On Christmas Day, 1989 the past violently caught up with Nicolae Ceaușescu and his wife.
In a small courtyard outside a building in Targoviste, Romania’s tyrannical communist dictator was executed by firing squad.
The military had apprehended the couple just a few days before, and after a summary trial, the end was inevitable. The execution was also the symbolic punctuation point for one of Europe’s most repressive communist regimes.
For many years the building was left to rot. Now, however, the Romanian government have opened the residence where Nicolae Ceaușescu and his wife were killed as the “Museum of Communism”.
You can visit the courtyard where the execution took place and among the exhibits, you can see the beds that the couple slept in the night before they were shot.
The History: Last Speech, Trial and Execution
Decades of brutal oppression under the Ceausescu regime came to a head in Timisoara, earlier that same December.
Fuelled by the events taking place in Berlin (the wall had come down just a few weeks before) and the ripple impact of the weakening Iron Curtain, Romanians had taken to the streets in protest of their own dictator.
Rioting was spreading throughout the country, and by the time Nicolae Ceausescu took the stage outside of Bucharest’s Palace to calm the crowds, the writing was very much on the wall.
His planned speech was cut short and Nicolae along with deputy prime minister Elena Ceausescu took refuge in the Central Committee building before later escaped via helicopter.
The Romanian Revolution had begun.
The couple didn’t make it very far. On the same day as their escape, they were captured just 47 miles away at the former military headquarters in Targoviste.
The trial took place on December 25 and lasted just 2 hours. They were tried under a military tribune for genocide and abuse of their executive powers and were found guilty on all counts.
The rebellion wasted no time on the execution either.
Shortly after the verdict, Nicolae and Elena Ceausescu were dragged into the courtyard outside the military building where paratroopers shot them with service rifles.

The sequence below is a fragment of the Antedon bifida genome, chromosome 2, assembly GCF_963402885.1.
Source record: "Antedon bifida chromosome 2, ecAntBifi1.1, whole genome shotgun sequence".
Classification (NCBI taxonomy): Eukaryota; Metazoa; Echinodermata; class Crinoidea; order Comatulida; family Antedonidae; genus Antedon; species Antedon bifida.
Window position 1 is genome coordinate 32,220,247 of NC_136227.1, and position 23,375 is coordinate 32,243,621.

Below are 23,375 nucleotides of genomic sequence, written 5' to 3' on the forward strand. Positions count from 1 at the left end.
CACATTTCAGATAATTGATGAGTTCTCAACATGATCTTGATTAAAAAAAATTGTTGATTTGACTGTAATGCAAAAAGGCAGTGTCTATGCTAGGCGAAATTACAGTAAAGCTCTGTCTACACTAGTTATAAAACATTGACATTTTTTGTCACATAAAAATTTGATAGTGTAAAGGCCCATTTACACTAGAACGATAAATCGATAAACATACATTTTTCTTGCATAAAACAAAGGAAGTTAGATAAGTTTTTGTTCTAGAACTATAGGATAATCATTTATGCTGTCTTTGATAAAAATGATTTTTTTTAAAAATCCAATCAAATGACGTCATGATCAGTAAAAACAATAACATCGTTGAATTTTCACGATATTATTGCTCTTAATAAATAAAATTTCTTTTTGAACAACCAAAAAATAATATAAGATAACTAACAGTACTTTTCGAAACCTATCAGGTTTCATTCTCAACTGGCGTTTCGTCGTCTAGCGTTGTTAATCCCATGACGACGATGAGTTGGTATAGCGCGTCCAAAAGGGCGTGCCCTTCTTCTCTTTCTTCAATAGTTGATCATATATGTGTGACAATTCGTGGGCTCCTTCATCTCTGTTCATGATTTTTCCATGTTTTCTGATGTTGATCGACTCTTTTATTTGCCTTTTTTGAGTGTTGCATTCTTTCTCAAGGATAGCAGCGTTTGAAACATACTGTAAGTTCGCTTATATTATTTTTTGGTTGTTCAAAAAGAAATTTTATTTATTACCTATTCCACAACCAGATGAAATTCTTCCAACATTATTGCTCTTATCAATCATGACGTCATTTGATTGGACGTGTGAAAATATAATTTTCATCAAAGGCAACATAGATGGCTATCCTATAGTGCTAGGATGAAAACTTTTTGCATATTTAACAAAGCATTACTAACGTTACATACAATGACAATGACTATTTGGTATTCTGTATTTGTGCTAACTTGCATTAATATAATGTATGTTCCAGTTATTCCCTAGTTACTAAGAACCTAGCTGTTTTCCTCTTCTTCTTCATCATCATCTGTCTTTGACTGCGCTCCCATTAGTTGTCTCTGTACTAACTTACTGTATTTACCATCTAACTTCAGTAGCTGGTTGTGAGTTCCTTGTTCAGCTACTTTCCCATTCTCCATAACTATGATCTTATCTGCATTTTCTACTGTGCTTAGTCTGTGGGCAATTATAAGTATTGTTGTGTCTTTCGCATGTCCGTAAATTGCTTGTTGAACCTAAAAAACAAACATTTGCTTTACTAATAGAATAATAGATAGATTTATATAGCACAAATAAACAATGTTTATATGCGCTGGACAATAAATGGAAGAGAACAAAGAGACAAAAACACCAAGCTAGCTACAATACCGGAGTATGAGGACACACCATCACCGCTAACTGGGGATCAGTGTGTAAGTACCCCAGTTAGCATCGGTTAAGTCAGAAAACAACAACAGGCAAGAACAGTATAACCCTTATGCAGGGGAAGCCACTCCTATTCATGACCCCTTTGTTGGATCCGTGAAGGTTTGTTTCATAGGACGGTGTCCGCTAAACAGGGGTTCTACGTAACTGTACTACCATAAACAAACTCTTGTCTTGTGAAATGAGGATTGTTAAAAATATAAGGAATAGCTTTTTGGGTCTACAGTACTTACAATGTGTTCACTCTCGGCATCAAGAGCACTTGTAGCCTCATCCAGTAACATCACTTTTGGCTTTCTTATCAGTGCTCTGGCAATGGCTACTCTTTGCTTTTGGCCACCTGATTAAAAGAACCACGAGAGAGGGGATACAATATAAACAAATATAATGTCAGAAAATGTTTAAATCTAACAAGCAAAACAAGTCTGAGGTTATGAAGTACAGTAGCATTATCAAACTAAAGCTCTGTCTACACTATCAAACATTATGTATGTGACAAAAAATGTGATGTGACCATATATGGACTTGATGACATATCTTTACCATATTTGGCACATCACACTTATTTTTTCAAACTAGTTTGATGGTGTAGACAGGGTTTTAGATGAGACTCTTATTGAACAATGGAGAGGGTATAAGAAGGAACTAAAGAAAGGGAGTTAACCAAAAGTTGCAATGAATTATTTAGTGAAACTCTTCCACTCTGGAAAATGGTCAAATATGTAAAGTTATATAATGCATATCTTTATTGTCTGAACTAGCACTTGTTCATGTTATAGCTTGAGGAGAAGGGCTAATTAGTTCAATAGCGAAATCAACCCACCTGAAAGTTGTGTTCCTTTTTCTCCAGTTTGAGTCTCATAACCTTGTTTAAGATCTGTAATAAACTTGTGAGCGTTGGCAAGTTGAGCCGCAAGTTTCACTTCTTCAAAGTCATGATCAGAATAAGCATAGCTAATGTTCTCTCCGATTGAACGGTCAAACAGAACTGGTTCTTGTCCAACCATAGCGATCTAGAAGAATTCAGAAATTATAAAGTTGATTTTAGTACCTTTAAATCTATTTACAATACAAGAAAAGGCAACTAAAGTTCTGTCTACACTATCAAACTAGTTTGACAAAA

Footage of the trial and the executed corpses of Ceausescu and his wife even made it onto national television.
A jubilant nation was in full approval of the dictator’s demise.
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Where is the Targoviste Museum of Communism
- Address: Bulevardul Regele Carol I, Targoviste 130010 Romania
- Phone: +40 245 613 946
The Museum Today
Visiting the Museum of Communism and the death spot of Nicolae and Elena Ceausescu is an interesting experience.
Those in charge of restoring the building and setting the museum have done it in a very understated fashion.
It echoes the utilitarian nature of how the building looked at the time the trial and execution took place.
Furniture, photographs, and exhibits are sparse. You can walk into the room where the couple had their medical before the trial.
Everything feels stark. The trial room is set out as it was in 1989, with just a few chairs and tables. The two chairs in the corner of the room are where the Ceausescus sat as they listened to the verdict.
The other furniture would have been used by the defense, prosecutors, and guards.
You can enter another room where the couple ate and slept during their short time in Targoviste, (as mentioned above, the original beds remain).
Finally, you can head outside into the courtyard and see the white lines that mark the fallen positions of the executed couple. Bullet holes can also be seen in the wall behind.
For a dark tourist in Romania, the museum is definitely worth a visit.
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Featured Image: Knudsen, Robert L. (Robert LeRoy), 1929-1989, Photographer / Public domain